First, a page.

"Not being honest with them has meant a huge price over recent years. I have had to keep a large part of my life secret. My family and friends have never been able to meet my partner, and it's meant that I have had a growing distance between some of these people because of the inability to be honest with them.

"And also I feel, as a politician, a bit of shame not to have set a better example to people who have the same issues and who might expect a bit more leadership from the top."

He feels some relief that this secret is out.
"I have heard from lots of friends over the past few days who said it didn't matter to them, or they didn't care about my sexuality, and to be able to meet them in the future, to be honest with them, to meet them with James, will be a huge relief," he said.

"I will always owe The Daily Telegraph that they have allowed me to be more honest about who I am and that part of it will lead to a greater happiness and sense of reconciliation in my personal life."


(Update: it was odd to hear 5 live reporting as 'news' this morning David Laws saying that he was grateful to the Telegraph, since these are words he wrote in the Western Gazette on 3rd June, even if they were only posted on his blog yesterday. It used to only be news if it appeared on telly, now it's only news if it appears on a blog!)

Tuesday, June 08, 2010

Religious Atheism

Interesting take on atheism as a cultural/religous phenomenon in the New Scientist. Here's an extract from an interview with scientist and teacher Bernard Beckett, who writes fiction books based on scientific themes

....you chaired an event for Richard Dawkins and, as a result, shifted your views from atheism to agnosticism. Why the conversion?

The event sold out very quickly. The people were huge fans of Dawkins, and being amongst a group of card-carrying atheists was something I'd never experienced before.

I'd probably have called myself an atheist at the time. But normally, that means going your own way and creating your own response.

Instead, it felt more like being in church. Suddenly, there were a whole heap of people who seemed to be responding as one. To me, that reproduced some of the things I disliked about the church I was brought up in, because leaps are made from atheism to other beliefs that you are meant to have as well.

For instance, the belief that there is something negative about the influence of religion, which I don't necessarily think is true. It's a very complex sociological question that would take a lot of research, but suddenly, if you're one of us, you also have to be against religion.

At that point I feel uncomfortable. I also felt uncomfortable with the idea of wanting to convert people; to atheism in this case. It felt evangelical, and that's not my instinct at all.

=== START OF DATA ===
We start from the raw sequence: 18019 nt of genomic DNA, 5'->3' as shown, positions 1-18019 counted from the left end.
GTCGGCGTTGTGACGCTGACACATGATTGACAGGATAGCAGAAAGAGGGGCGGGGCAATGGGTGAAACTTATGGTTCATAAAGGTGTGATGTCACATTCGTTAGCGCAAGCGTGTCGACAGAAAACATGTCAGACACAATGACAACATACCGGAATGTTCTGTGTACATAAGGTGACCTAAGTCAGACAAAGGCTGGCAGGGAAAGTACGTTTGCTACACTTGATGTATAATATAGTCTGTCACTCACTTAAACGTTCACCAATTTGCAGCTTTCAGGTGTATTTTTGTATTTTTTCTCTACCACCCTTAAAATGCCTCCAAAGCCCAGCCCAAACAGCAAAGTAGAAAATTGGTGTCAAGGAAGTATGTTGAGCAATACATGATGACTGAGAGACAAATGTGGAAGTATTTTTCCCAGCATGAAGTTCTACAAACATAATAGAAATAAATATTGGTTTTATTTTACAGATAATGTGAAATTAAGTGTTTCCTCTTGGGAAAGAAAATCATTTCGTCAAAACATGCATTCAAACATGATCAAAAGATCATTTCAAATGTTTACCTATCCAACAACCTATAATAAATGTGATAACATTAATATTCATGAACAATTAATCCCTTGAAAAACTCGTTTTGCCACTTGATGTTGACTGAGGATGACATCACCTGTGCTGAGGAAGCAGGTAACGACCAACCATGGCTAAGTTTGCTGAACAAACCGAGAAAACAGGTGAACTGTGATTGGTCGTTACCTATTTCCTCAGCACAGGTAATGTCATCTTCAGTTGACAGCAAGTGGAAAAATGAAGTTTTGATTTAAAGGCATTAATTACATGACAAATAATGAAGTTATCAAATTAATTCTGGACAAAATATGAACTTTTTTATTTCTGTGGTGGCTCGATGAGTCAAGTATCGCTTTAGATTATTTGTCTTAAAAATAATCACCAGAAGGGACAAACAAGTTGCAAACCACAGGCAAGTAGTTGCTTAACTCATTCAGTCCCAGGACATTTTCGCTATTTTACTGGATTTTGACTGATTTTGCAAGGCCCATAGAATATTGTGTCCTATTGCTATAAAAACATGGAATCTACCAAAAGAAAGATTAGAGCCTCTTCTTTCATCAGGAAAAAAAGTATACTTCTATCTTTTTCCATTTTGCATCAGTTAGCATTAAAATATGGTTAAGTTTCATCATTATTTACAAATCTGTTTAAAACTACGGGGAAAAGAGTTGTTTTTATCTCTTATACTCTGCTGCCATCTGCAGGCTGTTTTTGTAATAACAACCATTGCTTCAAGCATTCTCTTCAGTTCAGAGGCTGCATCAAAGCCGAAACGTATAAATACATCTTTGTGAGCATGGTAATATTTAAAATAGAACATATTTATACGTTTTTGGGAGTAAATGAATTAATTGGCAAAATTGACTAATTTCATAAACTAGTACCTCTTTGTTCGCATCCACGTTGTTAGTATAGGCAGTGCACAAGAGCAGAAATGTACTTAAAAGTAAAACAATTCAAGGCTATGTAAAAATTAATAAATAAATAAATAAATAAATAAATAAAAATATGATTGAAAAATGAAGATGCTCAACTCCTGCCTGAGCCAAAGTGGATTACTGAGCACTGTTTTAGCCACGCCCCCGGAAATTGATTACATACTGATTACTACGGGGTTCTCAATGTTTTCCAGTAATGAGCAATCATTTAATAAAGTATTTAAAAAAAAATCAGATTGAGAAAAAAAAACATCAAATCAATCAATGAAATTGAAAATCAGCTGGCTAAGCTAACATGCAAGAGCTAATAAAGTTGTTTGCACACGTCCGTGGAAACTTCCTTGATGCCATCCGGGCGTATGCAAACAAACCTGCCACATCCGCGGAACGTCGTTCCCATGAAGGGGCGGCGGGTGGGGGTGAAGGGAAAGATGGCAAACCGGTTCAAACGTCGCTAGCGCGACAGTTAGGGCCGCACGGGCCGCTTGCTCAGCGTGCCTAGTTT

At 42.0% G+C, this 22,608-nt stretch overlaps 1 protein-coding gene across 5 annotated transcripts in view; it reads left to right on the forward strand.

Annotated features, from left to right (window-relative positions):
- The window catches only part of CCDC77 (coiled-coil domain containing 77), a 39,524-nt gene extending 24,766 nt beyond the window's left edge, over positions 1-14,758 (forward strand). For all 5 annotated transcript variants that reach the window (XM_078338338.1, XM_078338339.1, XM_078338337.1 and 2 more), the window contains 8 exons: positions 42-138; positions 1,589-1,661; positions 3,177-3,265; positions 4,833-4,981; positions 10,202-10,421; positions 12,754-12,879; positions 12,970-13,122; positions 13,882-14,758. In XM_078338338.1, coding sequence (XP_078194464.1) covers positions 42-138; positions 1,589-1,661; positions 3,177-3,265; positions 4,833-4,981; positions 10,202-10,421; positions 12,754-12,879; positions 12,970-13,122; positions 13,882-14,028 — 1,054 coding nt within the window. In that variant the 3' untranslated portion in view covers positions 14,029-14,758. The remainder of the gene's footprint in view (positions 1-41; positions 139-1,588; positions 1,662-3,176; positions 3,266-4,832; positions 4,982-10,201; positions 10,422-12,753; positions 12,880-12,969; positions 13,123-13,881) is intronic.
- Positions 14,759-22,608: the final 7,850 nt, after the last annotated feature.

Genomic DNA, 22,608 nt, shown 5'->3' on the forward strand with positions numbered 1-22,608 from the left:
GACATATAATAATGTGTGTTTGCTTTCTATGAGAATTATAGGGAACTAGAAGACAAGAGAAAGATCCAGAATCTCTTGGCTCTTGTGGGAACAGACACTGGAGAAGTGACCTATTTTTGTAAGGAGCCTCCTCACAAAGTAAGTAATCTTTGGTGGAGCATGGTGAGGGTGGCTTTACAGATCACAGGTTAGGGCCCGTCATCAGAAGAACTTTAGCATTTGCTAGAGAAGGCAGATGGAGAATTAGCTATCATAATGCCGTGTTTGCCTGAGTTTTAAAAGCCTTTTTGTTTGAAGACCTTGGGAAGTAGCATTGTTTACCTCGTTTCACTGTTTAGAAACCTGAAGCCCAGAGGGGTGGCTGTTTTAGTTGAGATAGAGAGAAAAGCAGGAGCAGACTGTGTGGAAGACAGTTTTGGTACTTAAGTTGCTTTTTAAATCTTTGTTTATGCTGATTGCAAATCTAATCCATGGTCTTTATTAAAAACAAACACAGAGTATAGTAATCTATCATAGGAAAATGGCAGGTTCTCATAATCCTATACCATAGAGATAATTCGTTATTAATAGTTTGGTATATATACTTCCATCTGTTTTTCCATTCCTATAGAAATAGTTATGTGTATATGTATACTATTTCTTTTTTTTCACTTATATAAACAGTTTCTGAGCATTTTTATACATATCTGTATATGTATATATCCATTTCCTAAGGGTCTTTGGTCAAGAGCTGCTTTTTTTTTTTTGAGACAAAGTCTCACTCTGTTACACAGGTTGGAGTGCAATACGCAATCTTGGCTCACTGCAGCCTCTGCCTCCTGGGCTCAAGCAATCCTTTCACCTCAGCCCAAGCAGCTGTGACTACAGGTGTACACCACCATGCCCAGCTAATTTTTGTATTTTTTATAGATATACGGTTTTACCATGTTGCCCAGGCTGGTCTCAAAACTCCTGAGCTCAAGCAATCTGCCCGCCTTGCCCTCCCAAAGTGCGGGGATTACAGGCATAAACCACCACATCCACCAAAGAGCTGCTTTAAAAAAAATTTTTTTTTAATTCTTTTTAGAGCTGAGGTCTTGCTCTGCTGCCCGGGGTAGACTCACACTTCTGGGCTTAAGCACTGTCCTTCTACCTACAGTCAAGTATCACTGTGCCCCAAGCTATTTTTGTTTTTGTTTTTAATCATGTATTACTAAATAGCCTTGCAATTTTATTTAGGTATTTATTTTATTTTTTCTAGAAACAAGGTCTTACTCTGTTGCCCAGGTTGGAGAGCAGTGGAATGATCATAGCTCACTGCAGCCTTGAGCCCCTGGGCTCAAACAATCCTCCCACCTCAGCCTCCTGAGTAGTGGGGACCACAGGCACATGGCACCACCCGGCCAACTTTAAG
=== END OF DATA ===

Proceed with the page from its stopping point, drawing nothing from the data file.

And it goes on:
There was an issue of New Scientist recently, where
Marcelo Gleiser wrote about the search for the theory of everything. Gleiser believes that this is a bit of a hangover from religion.
For some people, like Dawkins, science is about beauty and meaning and truth. I'm really uncomfortable with that. I don't think science is about that at all.

Science is a little bit more than a wonderful way of modelling and predicting, it's a wonderful technical abstraction. I think science is a really wonderful technical abstraction.

I can't see any great evidence that humans have any ability to access anything other than the material world. Beyond that, who knows, but there's no good evidence that would take me to any particular belief. And that seems to me to me to be a more rigorous view and one I'm much more comfortable with.

This does strike a chord: just as there's a culture within church circles which contains lots of things which have nothing to do with Christianity, there also seems to be a culture around certain popularisers of atheism which goes a long way beyond science.

However, if you think that you're right and that someone who disagrees with you is wrong, then it seems a bit postmodern just to let everyone have their own point of view, and not get a bit 'evangelical'. I'm not a scientist, but if certain things are scientific facts then it's probably a good thing to teach/persuade other people of them. Ok we can be less sure about the existence or otherwise of God, but if you can only argue for a position if it's certain, how on earth do you discover whether or not it's certain in the first place...?

Being 'evangelical' about atheism logically follows from being an atheist: religion must look like a massive and self-indulgent waste of time, resources and effort, and people are much better being persuaded to do something more useful. The same impulse also follows from believing in God, though for different reasons!